On the basis of its year of manufacture alone, this superb Jazz Bass would be a prized specimen for any collector—1961 being the debut year of the model that would become the other great benchmark electric bass. There is also the matter of its concentric control knobs—instead of the usual three knobs—an extremely rare feature only found on the very first models.
But this Jazz Bass also represents a piece of history, since its former owner is none other than Pino Palladino, the most prolifically recorded bassist of the ‘80s. We can hear this bass on most of the sessions he recorded (and God knows he recorded a lot of them), but it also appeared on stage when he played alongside The Who or in the John Mayer Trio, (undoubtedly Mayer’s best period and the best band he has played with).
This Jazz Bass received active electronics in the 1980s, as was then common for professional instruments. But Palladino had the presence of mind to keep the original pick guard with the pickups and control knobs intact. This workhorse has now been returned to its original configuration, but retains the traces of the cavity for the battery if you look at the back. Like any bass that has been used a lot, it has received new frets and is therefore ready to roll out its round and hot groove for many years to come...
Group : John Mayer Trio
Main guitar : Fender Precision 1962
An absolute “must-hear” track : Who Do You Think I Was (John Mayer Trio)
Pino Palladino is not a superstar among the general public, but in the world of musicians and music lovers who linger on record booklets, the man is a true legend. The Welsh bassist has played on such an impressive number of albums that it would almost be faster to list the hits from the ‘80s on which he does not play.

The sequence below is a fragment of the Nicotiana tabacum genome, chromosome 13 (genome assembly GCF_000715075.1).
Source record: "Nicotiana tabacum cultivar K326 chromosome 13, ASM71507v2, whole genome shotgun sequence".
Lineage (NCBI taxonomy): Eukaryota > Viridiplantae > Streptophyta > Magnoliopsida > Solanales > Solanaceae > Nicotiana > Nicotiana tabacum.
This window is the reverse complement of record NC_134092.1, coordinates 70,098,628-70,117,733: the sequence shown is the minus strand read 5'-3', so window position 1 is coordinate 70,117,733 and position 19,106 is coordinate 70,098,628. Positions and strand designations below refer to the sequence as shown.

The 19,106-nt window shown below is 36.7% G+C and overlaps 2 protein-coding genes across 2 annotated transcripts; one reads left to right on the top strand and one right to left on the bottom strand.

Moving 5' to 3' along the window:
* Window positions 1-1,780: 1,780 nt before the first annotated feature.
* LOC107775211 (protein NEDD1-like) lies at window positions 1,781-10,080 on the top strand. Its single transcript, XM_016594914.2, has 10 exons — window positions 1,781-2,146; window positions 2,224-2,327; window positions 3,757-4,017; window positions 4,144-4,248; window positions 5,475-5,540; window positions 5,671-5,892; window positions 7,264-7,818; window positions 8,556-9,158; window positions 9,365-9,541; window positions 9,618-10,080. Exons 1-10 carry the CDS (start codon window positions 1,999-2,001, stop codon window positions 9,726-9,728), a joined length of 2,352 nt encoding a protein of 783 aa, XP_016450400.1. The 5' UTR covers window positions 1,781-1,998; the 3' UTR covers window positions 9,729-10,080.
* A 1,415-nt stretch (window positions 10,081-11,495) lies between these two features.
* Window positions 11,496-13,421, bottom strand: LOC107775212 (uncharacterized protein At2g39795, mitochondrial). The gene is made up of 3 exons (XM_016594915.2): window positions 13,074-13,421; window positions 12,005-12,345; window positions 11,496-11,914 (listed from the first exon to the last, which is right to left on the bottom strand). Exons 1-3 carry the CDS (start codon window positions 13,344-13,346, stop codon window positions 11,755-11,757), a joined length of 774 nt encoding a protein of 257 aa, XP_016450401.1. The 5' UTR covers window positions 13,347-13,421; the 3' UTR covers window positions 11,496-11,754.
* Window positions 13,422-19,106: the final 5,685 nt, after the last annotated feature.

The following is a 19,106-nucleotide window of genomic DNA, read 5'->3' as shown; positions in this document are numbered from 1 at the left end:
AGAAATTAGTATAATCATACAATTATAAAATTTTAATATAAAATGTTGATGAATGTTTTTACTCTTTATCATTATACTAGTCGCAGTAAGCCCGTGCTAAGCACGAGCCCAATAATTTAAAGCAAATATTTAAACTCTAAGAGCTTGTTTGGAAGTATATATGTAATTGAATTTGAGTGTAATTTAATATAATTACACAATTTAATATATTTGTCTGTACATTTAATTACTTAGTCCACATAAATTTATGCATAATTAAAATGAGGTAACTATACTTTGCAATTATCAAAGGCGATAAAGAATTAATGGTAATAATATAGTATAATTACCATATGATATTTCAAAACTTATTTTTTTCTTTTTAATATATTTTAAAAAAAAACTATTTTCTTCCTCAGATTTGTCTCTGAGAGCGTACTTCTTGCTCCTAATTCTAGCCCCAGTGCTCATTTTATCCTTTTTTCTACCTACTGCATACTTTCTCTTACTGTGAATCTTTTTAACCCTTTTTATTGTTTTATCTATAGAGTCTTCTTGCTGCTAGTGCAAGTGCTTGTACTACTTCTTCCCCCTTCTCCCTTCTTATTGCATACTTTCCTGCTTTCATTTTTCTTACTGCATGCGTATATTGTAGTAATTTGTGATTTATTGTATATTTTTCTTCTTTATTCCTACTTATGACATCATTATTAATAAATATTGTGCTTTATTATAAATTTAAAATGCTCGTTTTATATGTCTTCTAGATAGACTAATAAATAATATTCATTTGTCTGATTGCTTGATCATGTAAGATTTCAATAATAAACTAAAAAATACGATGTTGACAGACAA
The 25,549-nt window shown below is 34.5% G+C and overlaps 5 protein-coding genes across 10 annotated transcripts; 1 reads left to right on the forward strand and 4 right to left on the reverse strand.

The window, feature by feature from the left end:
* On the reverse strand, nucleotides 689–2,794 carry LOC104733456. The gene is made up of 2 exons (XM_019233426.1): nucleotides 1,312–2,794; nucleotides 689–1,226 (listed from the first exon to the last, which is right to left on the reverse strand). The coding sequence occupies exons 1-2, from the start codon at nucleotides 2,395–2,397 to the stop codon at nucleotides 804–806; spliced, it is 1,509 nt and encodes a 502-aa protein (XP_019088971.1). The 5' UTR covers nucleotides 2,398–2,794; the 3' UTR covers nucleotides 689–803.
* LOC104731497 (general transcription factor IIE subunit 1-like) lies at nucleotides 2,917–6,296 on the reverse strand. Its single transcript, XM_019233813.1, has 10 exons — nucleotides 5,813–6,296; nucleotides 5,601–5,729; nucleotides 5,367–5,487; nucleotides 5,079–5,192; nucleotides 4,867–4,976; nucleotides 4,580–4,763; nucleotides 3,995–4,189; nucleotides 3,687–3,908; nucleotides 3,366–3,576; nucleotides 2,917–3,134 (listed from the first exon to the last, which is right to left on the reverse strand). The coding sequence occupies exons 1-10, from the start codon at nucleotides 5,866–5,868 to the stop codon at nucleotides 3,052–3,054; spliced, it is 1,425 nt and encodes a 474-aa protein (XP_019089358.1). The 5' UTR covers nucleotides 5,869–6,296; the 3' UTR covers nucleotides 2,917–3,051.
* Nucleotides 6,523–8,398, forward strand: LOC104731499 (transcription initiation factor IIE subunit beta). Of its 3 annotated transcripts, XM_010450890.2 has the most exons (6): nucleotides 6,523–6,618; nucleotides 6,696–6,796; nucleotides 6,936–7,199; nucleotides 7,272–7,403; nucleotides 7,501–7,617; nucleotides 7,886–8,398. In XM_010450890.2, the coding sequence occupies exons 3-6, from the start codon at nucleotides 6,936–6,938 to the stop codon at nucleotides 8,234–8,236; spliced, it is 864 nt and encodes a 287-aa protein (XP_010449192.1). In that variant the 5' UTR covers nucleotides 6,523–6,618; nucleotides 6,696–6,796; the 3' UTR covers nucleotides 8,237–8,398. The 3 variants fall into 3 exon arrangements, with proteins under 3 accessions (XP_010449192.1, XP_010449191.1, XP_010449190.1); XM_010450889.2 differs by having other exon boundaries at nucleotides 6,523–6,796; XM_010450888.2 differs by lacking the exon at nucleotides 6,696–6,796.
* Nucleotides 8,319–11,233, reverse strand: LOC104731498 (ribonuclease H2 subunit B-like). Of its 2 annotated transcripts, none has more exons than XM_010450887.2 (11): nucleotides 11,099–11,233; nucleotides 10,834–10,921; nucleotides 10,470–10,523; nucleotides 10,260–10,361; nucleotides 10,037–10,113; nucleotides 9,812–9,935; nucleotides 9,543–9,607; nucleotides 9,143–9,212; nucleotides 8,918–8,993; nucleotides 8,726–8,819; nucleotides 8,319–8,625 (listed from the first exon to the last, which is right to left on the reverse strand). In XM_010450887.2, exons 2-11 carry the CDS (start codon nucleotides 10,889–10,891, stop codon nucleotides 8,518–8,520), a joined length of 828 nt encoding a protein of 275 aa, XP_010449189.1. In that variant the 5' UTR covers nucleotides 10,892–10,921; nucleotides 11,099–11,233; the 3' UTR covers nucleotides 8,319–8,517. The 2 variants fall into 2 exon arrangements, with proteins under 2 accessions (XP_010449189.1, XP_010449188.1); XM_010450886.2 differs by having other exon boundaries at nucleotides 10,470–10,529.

It all began with Gary Numan’s 1982 album, I Assassin. He then played on Paul Young’s first album and from that moment on he became a secret weapon of choice for all producers. He can be heard on tracks recorded by David Knopfler, David Gilmour, Tears For Fears, Pete Townshend, Elton John, Don Henley, Phil Collins, and Melissa Etheridge. With all those different artists, he built his signature sound with fluid fretless basslines, an ever-irreproachable musicality and precision with the big octave sound he got from his Music Man StingRay.
In 2000, he reinvented himself for D’Angelo’s legendary album, Voodoo, on which he used his Precision and Jazz Bass to lay down huge grooves that set the subwoofers trembling. From that point, he became the bass player of choice for recording artists in the new millennium, including Adele, Ed Sheeran, John Legend, and even Nine Inch Nails. He also played regularly with Jeff Beck, and even replaced the late John Entwistle in The Who from 2002. Finally, in 2005, he joined Steve Jordan on drums and formed the luxury rhythm section of the John Mayer Trio, a group that finally allowed Palladino to stand out in the eyes of the public for his elegant and effective artistry.